Maker of Costly Drug Spent Heavily on Hospitality for Doctors

Posted July 10, 2015 at 2:30pm

Gilead Sciences Inc., the maker of the costly Sovaldi hepatitis C pill that has attracted congressional scrutiny, bought doctors about $3.6 million worth of food and drink last year, according to a CQ Roll Call analysis of a federal database that tracks how much drug and medical device companies spend on physicians and hospitals.

The Centers for Medicare and Medicaid Services data from 2014 covers about 11.4 million financial transactions attributed to more than 600,000 physicians and more than 1,100 teaching hospitals. Company payments, including consulting fees and gifts, total $6.5 billion, the CMS said in a release.

Known as the Open Payments database, the information is designed to let consumers know more about their doctors’ relationships with companies whose products they prescribe. Spearheaded by Sen. Charles E. Grassley, R-Iowa, the program is a reaction to past criticism of cozy relationships between some health providers and manufacturers.

The database allows users to drill into how much an individual doctor received in consulting payments, or even food and drink, on a certain day. For Foster City, Calif.-based Gilead, among the biggest “food and beverage” expenses for last year was $600.68 for a Phoenix doctor who is a noted activist in treating HIV, a field in which the company sells several products. This payment covered meals consumed over several days, said Michele Rest, a Gilead spokeswoman said in an email.

The Pharmaceutical Research and Manufacturers of America in 2002 put voluntary limits on what kinds of meals drugmakers can offer doctors, after the industry drew criticism for providing hospitality with little focus on teaching physicians about medicines.

“Gilead abides by internal meal and other hospitality limits adopted along with generally accepted industry practices,” Rest wrote in the email. “These hospitality limits are revisited on a regular basis to ensure they are within acceptable bounds and are adherent to the overall goal of offering modest hospitality that is secondary to a legitimate business interaction.”

The database shows about two-thirds of Gilead’s more than 130,000 reported “food and beverage” transactions costing less than $20.

Of these, Gilead reported more than 1,600 transactions listed as costing less than $1.25, with some showing for as little as six cents. These entries reflect the accounting rules for the CMS database, Rest said. Companies are required to report individual expenses of more than $10 to CMS. If multiple individual $10 expenses add up to more than $100 over a year, then all payments under $10 must be reported, including expenses less than $1, such as cups of coffee, Rest said.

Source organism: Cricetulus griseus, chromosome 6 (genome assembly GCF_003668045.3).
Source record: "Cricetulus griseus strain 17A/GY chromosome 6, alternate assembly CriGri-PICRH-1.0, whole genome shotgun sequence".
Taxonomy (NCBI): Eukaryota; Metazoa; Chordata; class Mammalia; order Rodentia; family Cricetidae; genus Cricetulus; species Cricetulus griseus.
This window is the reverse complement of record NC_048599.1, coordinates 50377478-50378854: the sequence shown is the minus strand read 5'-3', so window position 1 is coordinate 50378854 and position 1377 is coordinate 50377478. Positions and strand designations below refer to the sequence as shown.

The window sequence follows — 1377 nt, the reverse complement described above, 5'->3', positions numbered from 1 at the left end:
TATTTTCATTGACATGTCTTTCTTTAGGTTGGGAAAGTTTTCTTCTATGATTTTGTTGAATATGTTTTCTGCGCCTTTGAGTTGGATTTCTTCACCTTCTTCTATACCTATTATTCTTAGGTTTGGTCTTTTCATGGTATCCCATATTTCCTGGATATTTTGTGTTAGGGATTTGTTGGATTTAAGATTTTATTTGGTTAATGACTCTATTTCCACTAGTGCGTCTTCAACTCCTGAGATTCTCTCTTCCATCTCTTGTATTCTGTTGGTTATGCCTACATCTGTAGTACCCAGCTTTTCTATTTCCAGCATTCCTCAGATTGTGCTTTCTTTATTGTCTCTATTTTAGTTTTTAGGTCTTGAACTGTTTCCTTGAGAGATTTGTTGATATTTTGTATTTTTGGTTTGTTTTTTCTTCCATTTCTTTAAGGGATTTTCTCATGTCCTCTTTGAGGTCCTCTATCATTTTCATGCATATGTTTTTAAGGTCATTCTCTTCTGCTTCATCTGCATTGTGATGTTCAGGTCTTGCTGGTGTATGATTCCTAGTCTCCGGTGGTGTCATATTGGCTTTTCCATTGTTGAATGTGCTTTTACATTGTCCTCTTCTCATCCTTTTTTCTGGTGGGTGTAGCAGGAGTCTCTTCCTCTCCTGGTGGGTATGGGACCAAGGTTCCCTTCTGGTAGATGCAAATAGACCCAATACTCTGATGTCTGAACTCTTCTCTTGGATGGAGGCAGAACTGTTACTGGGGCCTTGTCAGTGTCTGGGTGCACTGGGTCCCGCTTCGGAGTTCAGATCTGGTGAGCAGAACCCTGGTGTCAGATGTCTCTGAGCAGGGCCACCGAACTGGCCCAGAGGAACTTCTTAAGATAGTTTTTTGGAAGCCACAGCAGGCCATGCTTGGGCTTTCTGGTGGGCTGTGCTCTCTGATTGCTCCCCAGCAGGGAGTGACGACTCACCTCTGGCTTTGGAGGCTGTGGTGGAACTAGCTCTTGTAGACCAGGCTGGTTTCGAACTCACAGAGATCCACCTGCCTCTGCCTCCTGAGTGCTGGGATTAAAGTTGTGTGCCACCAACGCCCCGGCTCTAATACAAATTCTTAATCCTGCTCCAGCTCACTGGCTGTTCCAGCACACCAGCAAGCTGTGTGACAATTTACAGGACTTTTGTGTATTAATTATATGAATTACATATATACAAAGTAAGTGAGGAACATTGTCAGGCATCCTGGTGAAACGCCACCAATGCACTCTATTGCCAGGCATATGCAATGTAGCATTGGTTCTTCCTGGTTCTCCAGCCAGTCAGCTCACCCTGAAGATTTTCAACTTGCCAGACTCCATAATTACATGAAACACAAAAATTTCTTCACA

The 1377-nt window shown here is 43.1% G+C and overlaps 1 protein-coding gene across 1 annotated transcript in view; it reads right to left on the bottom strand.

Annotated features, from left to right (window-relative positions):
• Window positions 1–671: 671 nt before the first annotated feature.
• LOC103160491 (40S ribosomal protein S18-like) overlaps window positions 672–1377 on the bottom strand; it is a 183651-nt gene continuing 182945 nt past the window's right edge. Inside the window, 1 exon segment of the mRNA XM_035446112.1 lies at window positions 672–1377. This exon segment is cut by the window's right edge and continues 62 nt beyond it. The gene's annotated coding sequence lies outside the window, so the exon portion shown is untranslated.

Grassley welcomed the release of a new set of payment data.

“There’s a strong public interest in knowing where this money goes and why,” Grassley said in a statement, without identifying specific companies. “Consumers, researchers and other members of the public benefit from disclosure.“

Separately, Grassley and Ron Wyden, D-Ore., as senior members of the Senate Finance Committee, are taking a close look at Gilead’s pricing of Sovaldi, which reached the market with an eye-catching initial price of $1,000 a pill.

The original developer of Sovaldi, which Gilead acquired in 2012, expected to profitably sell the drug in the United States for $36,000, according to Securities and Exchange Commission documents cited by Wyden and Grassley.

But Gilead set the price at about $84,000 per treatment regimen, and the two senators noted that some patients will need longer treatments that would cost twice that amount.

In regulatory filings, Gilead has warned its investors of its potential consequences of the Finance investigation.

“It is both costly and time-consuming for us to comply with these inquiries” from Finance, Gilead said. “We cannot predict the outcome. It is possible that the inquiries could result in negative publicity or other negative actions that could harm our reputation, reduce demand for” some products.

Hepatitis pills such as Sovaldi and Johnson & Johnson’s Olysio helped drive a 13 percent increase in drug spending last year among insurer-managed plans in the United States, a rate not seen in more than a decade, according to a report from the pharmacy benefit manager Express Scripts.

Express Scripts noted that industry research suggests the newer hepatitis pills will raise costs for Medicare’s Part D drug program by $2.9 billion to $5.8 billion in 2015.

The federal Bureau of Prisons also is facing a spike in its costs for caring for prisoners who have hepatitis C, with the average cost to treat an inmate now seen at about $100,000, according to a Justice Department budget document.

Gilead has said purchasers already are pushing for deep discounts for its drugs for hepatitis C.

“Any change in the formulary coverage, reimbursement levels or discounts or rebates offered on our HCV products to payers may impact our anticipated revenues,” the company said in an annual report filed in February with the Securities and Exchange Commission. “We also expect pricing pressure in the HCV market to continue.”